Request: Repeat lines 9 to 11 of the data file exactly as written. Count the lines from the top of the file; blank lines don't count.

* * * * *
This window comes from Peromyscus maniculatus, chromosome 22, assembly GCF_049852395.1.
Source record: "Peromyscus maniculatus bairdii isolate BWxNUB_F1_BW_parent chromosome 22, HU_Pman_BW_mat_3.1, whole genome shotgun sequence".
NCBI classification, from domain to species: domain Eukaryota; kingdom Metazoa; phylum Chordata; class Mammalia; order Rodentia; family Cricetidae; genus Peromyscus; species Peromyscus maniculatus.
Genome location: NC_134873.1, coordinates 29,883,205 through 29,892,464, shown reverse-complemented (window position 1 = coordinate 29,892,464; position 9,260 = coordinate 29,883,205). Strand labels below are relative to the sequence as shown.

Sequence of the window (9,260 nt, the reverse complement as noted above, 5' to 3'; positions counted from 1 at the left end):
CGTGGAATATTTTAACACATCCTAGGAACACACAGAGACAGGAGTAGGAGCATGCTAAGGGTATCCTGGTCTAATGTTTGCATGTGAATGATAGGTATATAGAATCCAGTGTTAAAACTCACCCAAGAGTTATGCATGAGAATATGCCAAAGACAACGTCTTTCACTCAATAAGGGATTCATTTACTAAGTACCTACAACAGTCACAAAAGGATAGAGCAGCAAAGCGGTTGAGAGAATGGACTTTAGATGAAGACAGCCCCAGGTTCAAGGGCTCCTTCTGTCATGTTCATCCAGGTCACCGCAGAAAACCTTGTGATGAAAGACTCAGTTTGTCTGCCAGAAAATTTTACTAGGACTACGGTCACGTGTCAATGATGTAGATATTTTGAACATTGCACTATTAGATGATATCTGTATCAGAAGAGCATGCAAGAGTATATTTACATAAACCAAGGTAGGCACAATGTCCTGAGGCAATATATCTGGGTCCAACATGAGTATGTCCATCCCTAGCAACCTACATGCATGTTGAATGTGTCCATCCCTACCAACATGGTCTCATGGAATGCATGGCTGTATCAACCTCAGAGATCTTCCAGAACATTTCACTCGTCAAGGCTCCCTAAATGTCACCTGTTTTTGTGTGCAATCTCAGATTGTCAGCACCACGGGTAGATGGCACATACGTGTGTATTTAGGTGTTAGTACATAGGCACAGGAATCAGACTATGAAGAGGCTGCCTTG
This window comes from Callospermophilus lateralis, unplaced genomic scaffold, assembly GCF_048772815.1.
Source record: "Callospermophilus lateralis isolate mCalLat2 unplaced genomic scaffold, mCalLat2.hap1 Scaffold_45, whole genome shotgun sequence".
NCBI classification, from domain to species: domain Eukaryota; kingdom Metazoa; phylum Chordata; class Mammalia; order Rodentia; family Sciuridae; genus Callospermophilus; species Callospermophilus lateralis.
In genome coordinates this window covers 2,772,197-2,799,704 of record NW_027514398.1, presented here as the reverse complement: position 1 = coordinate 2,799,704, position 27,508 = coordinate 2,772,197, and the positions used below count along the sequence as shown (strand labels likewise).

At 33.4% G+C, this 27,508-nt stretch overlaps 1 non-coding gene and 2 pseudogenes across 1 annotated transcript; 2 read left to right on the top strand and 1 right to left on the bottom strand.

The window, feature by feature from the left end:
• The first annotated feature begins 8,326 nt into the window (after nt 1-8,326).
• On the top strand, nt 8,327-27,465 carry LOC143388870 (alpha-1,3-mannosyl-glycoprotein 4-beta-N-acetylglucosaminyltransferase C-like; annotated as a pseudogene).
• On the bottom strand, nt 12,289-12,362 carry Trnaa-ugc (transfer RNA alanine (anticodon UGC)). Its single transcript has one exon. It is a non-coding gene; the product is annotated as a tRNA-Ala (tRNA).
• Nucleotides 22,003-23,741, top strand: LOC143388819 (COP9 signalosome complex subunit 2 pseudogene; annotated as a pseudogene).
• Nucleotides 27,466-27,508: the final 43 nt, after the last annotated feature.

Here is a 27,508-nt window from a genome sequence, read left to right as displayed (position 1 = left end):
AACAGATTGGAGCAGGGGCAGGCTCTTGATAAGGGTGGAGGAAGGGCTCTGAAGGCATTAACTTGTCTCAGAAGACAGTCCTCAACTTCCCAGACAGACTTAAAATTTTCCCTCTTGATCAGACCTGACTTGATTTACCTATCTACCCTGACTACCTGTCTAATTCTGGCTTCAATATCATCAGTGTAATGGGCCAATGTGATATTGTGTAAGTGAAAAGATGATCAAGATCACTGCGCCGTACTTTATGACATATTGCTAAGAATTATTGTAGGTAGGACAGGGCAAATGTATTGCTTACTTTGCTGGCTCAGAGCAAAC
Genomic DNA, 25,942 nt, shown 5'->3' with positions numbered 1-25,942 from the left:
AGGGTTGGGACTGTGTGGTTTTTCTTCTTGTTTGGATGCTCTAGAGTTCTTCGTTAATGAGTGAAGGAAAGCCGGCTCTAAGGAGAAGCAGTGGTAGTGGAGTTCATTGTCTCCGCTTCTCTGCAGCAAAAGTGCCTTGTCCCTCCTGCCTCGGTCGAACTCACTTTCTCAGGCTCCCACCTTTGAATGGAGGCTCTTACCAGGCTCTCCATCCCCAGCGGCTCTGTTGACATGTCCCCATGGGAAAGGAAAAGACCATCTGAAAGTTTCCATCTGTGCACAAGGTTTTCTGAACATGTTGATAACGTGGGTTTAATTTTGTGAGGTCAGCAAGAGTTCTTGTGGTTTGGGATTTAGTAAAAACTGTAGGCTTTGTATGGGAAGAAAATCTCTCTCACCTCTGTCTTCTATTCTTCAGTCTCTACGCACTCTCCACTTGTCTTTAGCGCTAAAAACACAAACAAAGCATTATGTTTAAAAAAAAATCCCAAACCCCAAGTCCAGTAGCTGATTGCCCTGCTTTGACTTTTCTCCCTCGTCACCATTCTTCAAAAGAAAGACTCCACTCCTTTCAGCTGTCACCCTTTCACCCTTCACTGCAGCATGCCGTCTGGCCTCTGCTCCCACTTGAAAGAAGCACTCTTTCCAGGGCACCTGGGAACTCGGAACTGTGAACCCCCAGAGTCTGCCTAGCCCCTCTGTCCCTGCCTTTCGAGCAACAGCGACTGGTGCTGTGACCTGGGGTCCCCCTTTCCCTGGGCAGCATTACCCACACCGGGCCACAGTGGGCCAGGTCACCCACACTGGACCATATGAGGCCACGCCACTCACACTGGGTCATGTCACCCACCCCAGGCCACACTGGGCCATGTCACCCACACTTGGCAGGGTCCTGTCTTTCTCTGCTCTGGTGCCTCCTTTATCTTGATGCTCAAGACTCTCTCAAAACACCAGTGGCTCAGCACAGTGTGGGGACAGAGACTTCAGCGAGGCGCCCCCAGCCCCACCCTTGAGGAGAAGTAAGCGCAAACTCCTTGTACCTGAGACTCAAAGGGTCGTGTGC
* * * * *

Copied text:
NCBI classification, from domain to species: domain Eukaryota; kingdom Metazoa; phylum Chordata; class Mammalia; order Rodentia; family Sciuridae; genus Callospermophilus; species Callospermophilus lateralis.
In genome coordinates this window covers 2,772,197-2,799,704 of record NW_027514398.1, presented here as the reverse complement: position 1 = coordinate 2,799,704, position 27,508 = coordinate 2,772,197, and the positions used below count along the sequence as shown (strand labels likewise).

At 33.4% G+C, this 27,508-nt stretch overlaps 1 non-coding gene and 2 pseudogenes across 1 annotated transcript; 2 read left to right on the top strand and 1 right to left on the bottom strand.